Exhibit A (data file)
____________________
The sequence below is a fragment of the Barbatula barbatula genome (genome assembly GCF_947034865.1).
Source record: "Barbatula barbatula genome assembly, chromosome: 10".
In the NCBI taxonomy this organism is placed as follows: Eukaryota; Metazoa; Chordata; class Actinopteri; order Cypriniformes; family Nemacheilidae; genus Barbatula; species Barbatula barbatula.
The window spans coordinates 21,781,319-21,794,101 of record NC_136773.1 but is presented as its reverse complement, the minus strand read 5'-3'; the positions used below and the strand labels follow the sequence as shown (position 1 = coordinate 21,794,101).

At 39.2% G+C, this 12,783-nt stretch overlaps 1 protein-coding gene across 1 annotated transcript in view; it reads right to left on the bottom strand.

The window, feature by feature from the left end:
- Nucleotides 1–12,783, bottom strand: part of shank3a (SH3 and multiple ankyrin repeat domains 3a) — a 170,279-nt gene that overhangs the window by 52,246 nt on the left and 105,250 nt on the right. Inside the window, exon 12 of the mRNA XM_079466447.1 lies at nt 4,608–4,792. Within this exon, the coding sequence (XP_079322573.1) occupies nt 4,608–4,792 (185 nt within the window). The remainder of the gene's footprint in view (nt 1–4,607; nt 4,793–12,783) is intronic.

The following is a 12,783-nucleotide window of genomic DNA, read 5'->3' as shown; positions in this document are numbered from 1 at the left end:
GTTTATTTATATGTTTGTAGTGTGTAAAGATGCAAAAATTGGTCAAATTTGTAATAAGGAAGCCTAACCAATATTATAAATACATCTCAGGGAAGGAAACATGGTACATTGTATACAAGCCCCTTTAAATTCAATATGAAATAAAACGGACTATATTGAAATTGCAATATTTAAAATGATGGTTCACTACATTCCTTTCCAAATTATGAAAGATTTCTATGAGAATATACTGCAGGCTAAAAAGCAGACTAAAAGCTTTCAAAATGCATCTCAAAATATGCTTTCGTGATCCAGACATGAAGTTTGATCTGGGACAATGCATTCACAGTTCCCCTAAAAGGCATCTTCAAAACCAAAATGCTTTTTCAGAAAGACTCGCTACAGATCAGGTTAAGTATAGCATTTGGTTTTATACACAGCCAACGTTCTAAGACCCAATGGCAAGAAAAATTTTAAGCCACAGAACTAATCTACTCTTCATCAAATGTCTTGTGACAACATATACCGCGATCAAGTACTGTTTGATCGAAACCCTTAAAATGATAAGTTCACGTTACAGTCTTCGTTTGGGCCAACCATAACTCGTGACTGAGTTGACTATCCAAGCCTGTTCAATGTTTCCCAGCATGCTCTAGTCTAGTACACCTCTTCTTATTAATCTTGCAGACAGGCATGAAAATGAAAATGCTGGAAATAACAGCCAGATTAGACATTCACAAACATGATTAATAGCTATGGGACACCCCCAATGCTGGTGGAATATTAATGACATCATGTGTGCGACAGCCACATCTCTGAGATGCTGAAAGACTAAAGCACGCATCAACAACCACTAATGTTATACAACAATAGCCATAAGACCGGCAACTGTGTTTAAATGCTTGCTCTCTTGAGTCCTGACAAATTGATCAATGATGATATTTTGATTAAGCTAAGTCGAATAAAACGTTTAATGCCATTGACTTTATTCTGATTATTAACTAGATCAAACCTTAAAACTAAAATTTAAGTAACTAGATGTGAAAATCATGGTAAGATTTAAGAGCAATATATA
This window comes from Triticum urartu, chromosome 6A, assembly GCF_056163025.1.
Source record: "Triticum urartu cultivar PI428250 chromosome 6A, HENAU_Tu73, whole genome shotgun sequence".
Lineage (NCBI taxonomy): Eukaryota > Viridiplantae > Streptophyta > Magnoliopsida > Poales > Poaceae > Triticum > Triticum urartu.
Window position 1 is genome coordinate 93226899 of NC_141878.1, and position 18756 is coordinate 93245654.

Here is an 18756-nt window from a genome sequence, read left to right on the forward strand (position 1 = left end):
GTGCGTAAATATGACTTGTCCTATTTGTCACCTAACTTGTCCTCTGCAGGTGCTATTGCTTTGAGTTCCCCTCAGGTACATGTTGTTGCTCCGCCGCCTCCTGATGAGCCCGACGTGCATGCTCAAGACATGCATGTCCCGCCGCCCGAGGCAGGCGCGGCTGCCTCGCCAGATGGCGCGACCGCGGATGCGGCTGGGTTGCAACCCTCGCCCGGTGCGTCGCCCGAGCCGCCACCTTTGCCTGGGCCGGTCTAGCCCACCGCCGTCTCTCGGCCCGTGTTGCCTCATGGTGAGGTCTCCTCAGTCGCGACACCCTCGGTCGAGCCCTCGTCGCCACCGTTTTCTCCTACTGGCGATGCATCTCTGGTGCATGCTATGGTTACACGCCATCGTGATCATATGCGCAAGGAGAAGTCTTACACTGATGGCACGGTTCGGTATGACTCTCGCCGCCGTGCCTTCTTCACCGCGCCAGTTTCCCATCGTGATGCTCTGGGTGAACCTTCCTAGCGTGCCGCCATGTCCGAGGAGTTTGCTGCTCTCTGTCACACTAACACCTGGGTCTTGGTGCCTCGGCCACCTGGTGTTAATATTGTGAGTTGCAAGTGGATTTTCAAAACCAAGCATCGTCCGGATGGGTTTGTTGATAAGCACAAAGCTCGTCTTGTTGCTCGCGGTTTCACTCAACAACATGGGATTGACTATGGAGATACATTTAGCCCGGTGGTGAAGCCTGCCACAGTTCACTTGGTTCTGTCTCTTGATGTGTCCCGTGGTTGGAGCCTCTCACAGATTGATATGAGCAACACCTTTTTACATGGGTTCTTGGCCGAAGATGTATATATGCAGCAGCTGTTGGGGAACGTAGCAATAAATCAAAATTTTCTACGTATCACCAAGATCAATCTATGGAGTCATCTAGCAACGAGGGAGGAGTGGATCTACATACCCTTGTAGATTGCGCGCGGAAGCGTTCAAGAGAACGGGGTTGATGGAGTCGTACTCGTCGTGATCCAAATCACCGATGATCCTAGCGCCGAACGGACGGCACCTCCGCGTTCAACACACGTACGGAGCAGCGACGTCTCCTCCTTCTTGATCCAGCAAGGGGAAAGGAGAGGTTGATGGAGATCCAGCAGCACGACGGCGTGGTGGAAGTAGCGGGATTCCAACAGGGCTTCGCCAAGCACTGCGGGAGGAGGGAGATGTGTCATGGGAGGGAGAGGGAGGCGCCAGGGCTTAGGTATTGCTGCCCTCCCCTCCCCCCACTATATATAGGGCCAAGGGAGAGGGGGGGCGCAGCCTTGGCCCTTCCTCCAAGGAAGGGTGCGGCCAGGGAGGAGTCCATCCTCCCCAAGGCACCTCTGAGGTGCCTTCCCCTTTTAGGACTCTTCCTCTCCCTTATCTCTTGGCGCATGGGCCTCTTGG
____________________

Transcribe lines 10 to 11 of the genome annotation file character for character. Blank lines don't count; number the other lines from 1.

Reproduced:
This window comes from Triticum urartu, chromosome 6A, assembly GCF_056163025.1.
Source record: "Triticum urartu cultivar PI428250 chromosome 6A, HENAU_Tu73, whole genome shotgun sequence".